It’s generally accepted wisdom that Donald Trump captured the 2016 presidential election by drawing to the Electoral College version of an inside straight. Trump won Electoral College delegates in every key battleground state he needed from Florida to Wisconsin, despite losing the popular vote to Hillary Clinton.
Ladbrokes took that information and issued an intriguing prop bet:
- How many of the following six key states will Trump win in November: Texas, Ohio, Georgia, North Carolina, Florida, and Arizona?
Betting is all or nothing here: picking either zero or all six pays 9/4. Play one, two, or three of those states and you get 7/1. Four brings you 10/1 and five 12/1.
Trump won all six states in 2016, but if current polling holds, three of those states aren’t returning to his column. His handing of the COVID-19 crisis, the cratering economy, and Trump’s perceived inattention has his poll numbers sinking and Democratic challenger Joe Biden’s odds falling alongside.
But while polls tell us one thing, betting lines can be more fickle. And with the election now just three months away, they are starting to reveal where different red and blue chips ultimately may fall.
1. Florida Tells the Presidential Story
One of those states is – not surprisingly – Florida. The usual ground-zero battleground state backed Trump over Hillary Clinton by 1.6% in 2016. Right now, however, Biden holds a lead of anywhere from three to 13 points in the last four July polls.
Oddsmakers favor Biden. Betfair Exchange shortened its odds on a Biden victory to 1/2, while lifting Trump’s odds on recapturing the state to 6/4. William Hill gives you 11/8 on Trump winning the state.
Florida’s 29 electoral votes are tied with New York for third in electoral firepower – trailing only California’s 55 and Texas’ 38. The state has backed the eventual presidential winner every year since 1964, which explains its significance in every electoral cycle.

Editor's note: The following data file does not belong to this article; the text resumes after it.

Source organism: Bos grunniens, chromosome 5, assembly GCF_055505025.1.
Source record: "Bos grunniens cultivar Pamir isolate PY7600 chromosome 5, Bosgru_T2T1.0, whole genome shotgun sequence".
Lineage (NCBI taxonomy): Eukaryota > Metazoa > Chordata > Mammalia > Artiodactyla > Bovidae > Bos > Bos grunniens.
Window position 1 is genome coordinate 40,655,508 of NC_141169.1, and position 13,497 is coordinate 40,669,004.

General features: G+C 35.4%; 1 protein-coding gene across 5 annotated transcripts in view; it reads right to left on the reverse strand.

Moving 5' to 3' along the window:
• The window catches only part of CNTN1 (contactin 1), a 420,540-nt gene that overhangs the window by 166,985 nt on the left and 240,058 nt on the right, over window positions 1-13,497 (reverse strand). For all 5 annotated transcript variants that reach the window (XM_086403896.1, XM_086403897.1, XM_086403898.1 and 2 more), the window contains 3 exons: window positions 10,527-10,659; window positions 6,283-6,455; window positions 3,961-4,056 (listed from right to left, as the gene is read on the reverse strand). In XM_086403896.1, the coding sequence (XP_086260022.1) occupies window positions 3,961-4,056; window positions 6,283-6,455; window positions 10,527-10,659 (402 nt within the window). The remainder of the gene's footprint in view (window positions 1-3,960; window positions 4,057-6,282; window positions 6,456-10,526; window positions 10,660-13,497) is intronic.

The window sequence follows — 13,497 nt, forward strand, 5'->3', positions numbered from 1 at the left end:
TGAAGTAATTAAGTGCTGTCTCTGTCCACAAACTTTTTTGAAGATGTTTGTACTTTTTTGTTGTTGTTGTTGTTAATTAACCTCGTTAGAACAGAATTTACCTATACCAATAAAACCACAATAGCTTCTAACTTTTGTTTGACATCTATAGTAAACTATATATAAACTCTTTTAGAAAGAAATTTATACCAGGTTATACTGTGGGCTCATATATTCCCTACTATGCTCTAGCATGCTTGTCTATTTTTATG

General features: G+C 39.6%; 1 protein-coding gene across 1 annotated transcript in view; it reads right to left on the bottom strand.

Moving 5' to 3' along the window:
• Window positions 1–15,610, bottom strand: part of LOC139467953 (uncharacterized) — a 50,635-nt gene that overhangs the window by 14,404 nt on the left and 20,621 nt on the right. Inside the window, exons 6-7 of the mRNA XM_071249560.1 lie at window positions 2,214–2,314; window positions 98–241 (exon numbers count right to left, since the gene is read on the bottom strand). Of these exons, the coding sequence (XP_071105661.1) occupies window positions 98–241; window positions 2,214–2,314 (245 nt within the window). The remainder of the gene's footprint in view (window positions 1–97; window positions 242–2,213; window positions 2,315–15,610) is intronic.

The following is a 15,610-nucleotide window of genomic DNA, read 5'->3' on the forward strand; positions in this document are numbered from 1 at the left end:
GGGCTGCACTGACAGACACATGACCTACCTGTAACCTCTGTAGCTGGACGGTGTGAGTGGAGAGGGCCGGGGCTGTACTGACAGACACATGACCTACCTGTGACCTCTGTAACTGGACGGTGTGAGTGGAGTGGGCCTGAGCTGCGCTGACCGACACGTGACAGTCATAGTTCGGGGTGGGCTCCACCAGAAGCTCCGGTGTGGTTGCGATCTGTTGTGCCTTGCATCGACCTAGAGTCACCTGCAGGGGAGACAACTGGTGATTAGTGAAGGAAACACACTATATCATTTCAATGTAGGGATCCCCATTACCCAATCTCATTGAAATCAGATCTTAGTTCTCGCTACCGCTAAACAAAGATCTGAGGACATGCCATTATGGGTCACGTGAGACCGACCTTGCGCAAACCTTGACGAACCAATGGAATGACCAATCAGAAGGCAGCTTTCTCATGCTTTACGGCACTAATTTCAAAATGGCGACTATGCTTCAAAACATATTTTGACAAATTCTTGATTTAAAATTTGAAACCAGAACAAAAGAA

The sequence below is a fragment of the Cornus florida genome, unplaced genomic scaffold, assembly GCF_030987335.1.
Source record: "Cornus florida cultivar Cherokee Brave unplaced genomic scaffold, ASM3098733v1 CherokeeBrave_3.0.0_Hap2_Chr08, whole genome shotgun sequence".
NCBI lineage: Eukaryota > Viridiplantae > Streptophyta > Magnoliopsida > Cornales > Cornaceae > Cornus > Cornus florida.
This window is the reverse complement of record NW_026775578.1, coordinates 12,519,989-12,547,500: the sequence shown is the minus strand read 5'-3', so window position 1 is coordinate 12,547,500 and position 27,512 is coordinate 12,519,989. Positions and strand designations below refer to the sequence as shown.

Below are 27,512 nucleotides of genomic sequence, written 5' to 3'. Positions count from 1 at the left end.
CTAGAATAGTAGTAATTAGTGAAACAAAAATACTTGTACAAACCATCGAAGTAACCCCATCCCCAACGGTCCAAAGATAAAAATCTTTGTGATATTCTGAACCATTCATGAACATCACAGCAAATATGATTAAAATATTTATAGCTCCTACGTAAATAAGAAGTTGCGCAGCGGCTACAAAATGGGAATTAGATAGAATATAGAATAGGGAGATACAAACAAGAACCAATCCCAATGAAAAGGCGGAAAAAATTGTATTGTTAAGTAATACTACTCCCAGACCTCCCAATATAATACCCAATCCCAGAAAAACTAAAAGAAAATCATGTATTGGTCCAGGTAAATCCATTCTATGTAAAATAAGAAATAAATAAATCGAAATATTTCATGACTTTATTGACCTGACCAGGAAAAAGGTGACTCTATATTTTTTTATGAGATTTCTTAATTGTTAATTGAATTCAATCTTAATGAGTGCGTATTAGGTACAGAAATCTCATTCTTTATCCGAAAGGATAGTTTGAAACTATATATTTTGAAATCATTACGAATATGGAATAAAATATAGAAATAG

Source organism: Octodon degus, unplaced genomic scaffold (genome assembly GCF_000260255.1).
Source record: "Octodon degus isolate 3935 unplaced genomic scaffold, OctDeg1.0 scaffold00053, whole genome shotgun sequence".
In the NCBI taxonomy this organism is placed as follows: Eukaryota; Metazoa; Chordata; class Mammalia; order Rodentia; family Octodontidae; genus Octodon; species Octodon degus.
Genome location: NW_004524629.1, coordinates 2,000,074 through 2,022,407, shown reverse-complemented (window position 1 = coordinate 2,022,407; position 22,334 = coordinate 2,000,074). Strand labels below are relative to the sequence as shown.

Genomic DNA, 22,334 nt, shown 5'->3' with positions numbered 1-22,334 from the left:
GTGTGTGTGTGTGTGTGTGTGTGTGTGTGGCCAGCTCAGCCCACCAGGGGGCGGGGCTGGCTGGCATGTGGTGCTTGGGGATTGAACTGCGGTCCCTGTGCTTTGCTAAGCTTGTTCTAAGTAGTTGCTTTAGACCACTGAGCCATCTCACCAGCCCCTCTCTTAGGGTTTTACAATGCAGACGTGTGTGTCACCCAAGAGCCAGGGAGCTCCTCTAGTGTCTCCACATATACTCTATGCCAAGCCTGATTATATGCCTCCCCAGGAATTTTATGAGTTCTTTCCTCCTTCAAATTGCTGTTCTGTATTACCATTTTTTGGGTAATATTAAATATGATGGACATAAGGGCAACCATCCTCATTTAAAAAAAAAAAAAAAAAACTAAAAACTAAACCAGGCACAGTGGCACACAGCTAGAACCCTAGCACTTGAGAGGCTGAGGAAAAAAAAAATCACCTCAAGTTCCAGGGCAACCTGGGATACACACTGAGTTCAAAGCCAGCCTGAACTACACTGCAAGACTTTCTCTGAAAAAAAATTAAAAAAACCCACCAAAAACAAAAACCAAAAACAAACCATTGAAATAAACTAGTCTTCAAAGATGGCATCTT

More than just a retirement haven, Florida must be considered a demographic microcosm of the US — at least more so than the rest of the South. And being in the Eastern Time Zone, these early results should tell America a lot about how other states will fare.
2. Arizona Could Desert Trump
That brings us to the other retirement haven: Arizona. Trump won Arizona in 2016 by 3.5%, and the state has voted Republican every election since 1952, with the exception of 1996. That’s 15 of the last 16 presidential elections, covering nearly 60 years.
But that streak is in jeopardy.
- Betfair Exchange posts Biden as a 4/7 favorite to win the state and its 11 electoral votes. You can get 8/13 at BetFred. Meanwhile, Trump is 11/8 at William Hill and 7/5 at Betfair.
The Real Clear Politics polling average, which aggregates multiple respected polls, gives Biden a 3.7% edge, with the former vice president drawing a 48.7 to Trump’s 45. Another key nugget to consider is the Senate race between Democratic candidate Mark Kelly and Republican incumbent Martha McSally, who was appointed to fill out the term of the late John McCain.
The Real Clear Politics July polling average, covering five polls, gives Kelly a 6.8% (49.6-42.8) advantage. That’s an ominous sign for Arizona’s sizable MAGA following since it’s hard to imagine Kelly voters pulling levers for Trump.